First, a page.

Updated July 16, 2022 - 7:06 am
Espen Jorstad played the final table of the World Series of Poker Main Event in his socks.
“I usually play with my shoes off or with slippers,” he said. “I don’t like sitting with shoes on for a full day of playing. It’s not super comfortable.”
Jorstad felt comfortable early Saturday when action in the $10,000 buy-in No-limit Hold’em World Championship was paused. The professional poker player from Norway has nearly 60 percent of the chips in play and owns a commanding lead with three players remaining.
The Main Event resumes at 2 p.m. Saturday at Bally’s Event Center, with the winner receiving the $10 million first prize. All the remaining players are guaranteed a minimum payout of $4 million.
Jorstad, 34, eliminated England’s John Eames in fourth place early Saturday and enters the final day with 298 million chips, which represents 99 big blinds.
Adrian Attenborough, a Las Vegas resident originally from Australia, is second. Michael Duek of Argentina will enter as the shortest stack, giving the final table an international flavor.
“(Saturday) will be exciting,” Jorstad said. “I’m going to do some preparations, refresh how to be a boss three-handed. Refresh my memory with some chip-leader sims and see what’s going on.”
Jorstad, who lives in London, entered the final table as the co-chip leader and watched as his opponents’ chip stacks fluctuated wildly throughout the day. He remained near the top of the chip counts for most of the evening and was responsible for the final two eliminations.
First, he won a sizable pot to knock out Matija Dobric of Croatia in fifth place. Jorstad held ace-queen against Dobric’s pocket sixes and hit a queen on the flop to cross the 200-million chip mark.
“If that flip doesn’t go my way, I’m in the danger zone,” Jorstad said. “I would have had like 40, 50 million, and I would be the short stack. So, I’m lucky to win that flip, and from there on out it was kind of my time. I got a lot of good hands in a lot of good spots. Ran well towards the end.”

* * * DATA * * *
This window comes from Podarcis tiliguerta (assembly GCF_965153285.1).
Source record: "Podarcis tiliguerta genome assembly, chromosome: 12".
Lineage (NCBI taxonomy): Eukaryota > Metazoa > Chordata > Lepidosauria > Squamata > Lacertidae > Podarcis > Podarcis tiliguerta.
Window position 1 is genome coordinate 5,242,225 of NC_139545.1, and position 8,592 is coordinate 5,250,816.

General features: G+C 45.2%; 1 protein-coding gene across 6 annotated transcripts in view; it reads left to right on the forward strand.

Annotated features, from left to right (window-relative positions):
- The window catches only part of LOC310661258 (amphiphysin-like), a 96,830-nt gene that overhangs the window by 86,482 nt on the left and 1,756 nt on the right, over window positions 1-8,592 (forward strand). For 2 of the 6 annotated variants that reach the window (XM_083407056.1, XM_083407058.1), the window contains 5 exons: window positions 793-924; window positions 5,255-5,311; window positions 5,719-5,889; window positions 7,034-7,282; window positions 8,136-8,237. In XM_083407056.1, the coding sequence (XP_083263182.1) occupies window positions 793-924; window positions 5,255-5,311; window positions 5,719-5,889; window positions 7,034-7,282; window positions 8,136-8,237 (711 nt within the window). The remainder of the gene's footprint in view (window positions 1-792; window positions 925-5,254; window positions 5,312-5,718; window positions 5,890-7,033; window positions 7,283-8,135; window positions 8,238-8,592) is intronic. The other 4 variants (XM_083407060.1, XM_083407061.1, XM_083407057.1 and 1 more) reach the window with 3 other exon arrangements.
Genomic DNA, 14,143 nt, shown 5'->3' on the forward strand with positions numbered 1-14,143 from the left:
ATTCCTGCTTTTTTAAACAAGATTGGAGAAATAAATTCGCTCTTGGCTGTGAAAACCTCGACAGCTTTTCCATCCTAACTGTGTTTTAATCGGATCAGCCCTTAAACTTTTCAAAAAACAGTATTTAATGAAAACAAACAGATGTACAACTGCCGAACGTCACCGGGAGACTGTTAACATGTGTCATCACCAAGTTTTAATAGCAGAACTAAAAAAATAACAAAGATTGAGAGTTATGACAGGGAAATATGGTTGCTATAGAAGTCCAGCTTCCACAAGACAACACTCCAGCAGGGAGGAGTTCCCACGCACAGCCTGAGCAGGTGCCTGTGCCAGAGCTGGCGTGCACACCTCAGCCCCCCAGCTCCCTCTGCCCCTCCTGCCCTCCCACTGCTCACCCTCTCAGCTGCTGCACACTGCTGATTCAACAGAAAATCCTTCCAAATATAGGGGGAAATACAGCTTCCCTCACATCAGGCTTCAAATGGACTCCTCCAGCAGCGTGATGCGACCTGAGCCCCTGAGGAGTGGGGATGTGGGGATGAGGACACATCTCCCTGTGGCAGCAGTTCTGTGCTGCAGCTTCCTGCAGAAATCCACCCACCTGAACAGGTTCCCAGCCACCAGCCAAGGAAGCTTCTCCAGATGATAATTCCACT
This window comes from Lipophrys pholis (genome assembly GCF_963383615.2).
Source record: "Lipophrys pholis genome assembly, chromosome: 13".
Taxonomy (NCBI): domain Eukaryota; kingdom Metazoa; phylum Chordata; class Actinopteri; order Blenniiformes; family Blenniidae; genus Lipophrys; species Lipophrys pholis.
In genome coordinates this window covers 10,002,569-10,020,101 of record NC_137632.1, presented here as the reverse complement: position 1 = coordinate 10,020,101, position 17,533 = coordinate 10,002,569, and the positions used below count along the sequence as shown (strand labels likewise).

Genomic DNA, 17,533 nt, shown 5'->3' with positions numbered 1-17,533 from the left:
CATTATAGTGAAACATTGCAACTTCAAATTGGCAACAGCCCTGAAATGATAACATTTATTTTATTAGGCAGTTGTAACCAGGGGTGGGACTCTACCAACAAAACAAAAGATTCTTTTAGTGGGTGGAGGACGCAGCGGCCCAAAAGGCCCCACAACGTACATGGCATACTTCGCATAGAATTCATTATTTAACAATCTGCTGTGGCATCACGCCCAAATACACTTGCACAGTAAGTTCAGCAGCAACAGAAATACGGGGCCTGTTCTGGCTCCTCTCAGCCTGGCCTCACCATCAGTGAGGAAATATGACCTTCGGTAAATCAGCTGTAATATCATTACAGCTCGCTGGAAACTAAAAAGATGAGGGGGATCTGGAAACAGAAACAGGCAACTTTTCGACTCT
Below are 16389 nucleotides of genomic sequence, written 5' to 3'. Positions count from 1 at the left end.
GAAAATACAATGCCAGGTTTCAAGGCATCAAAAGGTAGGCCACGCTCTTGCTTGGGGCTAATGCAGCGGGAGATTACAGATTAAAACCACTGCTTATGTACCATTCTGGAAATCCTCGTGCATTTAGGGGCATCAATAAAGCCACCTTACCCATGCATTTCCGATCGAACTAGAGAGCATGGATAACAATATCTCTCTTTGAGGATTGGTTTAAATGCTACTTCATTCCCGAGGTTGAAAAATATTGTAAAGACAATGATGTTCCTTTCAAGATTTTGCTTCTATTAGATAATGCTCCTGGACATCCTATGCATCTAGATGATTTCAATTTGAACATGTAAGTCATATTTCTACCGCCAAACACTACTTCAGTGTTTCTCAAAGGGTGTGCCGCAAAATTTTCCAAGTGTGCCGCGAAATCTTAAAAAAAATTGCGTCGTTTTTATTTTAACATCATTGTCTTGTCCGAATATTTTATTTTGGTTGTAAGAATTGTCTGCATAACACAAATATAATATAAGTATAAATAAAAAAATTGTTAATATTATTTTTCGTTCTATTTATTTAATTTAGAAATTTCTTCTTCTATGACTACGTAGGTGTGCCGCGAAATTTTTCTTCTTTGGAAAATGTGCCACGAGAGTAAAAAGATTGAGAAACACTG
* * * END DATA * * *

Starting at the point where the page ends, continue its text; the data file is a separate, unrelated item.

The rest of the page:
Rather than stopping with four players left as was originally scheduled, play went on and Jorstad continued to get hit with the deck. He picked up pocket kings against Eames, who held ace-jack and was unable to improve.
“It’s a spot where I’m chip leader, I’m opening a lot. So his rejam with ace-jack there makes a lot of sense,” Jorstad said. “I’m going to open super wide there. I can’t blame him for that. Just unlucky to run into it.”
Jorstad, who earned his first WSOP bracelet this summer in the $1,000 buy-in Tag Team No-limit Hold’em event, is looking to become the first Norwegian to win the Main Event. Felix Stephensen was the runner-up in 2014.
Attenborough, 28, enters three-handed play with 149.8 million chips (50 big blinds) after an adventurous day. He was down to six big blinds at one point, then ran up his stack and was the chip leader for a time.
Attenborough is looking to join Joe Hachem (2005) as the only Australians to win the WSOP Main Event.
“To be honest, I woke up so sick. I had a horrible headache, my body was really hurting. I wasn’t feeling good at all,” Attenborough said. “I just thought I was going to get ninth after everything didn’t go my way. I made a few mistakes as well. But then I ran really good.
“This feels surreal. I definitely don’t deserve to be here, but I’m lucky to have made it this far.”
Duek is the youngest player remaining at 23 and is sitting on 72.1 million chips (24 big blinds). Bolstered by a vocal rail, Duek also saw his chip stack go up and down during the day.
He knocked out Asher Conniff in 10th place after flopping quad kings, but saw his stack crushed when he ran into the pocket kings of Eames not long after.
Duek, who lives in Fort Lauderdale, Florida, then went on an evening heater, doubling up against Dobric to stay alive during nine-handed play.
He later eliminated Aaron Duczak in seventh place and won a massive pot against Attenborough to take the chip lead with six players left before he sent a chunk of his chips to Jorstad in a hand during the final level.